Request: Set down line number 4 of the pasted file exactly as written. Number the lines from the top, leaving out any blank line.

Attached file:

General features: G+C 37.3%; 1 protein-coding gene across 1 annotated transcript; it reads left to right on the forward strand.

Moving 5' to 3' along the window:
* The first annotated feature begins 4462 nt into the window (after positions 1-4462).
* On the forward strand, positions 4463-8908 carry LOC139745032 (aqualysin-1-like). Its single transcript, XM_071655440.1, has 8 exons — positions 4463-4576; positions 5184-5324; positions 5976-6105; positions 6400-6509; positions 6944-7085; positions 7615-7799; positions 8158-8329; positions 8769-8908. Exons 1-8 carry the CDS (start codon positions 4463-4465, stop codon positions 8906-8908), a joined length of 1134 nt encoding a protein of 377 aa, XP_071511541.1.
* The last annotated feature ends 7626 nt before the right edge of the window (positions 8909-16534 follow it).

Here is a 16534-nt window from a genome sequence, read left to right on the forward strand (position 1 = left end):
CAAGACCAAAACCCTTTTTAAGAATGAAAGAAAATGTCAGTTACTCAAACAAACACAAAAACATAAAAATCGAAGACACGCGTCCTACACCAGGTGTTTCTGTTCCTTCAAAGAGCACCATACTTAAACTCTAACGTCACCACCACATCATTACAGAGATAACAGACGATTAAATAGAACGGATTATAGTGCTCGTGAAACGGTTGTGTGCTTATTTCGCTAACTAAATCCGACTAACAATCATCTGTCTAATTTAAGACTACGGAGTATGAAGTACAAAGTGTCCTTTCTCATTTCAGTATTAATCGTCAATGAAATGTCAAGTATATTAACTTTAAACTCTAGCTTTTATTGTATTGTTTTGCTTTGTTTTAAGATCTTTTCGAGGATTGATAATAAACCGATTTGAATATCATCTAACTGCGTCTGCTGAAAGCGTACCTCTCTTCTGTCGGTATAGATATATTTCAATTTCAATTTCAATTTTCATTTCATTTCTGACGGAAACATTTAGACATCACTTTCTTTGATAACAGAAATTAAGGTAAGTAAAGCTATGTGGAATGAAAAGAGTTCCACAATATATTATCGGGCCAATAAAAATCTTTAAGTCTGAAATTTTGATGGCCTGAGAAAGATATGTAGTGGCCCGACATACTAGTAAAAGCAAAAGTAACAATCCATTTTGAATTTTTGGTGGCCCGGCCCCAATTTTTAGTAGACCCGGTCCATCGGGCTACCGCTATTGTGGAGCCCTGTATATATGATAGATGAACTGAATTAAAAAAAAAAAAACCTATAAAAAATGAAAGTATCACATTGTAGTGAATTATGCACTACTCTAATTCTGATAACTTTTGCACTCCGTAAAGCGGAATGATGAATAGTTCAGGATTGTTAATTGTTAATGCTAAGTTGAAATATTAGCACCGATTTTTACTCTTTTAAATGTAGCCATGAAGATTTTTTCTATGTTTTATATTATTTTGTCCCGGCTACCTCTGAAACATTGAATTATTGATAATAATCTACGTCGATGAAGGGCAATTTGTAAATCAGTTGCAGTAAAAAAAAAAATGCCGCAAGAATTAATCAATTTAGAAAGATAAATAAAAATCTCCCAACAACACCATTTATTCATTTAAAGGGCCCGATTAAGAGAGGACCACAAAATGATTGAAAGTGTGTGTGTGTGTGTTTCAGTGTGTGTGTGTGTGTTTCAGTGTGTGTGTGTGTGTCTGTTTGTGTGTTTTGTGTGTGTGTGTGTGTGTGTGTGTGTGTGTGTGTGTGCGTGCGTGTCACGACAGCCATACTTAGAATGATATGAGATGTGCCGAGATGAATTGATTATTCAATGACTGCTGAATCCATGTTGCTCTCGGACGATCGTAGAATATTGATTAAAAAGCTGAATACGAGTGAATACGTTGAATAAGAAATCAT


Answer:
* On the forward strand, positions 4463-8908 carry LOC139745032 (aqualysin-1-like). Its single transcript, XM_071655440.1, has 8 exons — positions 4463-4576; positions 5184-5324; positions 5976-6105; positions 6400-6509; positions 6944-7085; positions 7615-7799; positions 8158-8329; positions 8769-8908. Exons 1-8 carry the CDS (start codon positions 4463-4465, stop codon positions 8906-8908), a joined length of 1134 nt encoding a protein of 377 aa, XP_071511541.1.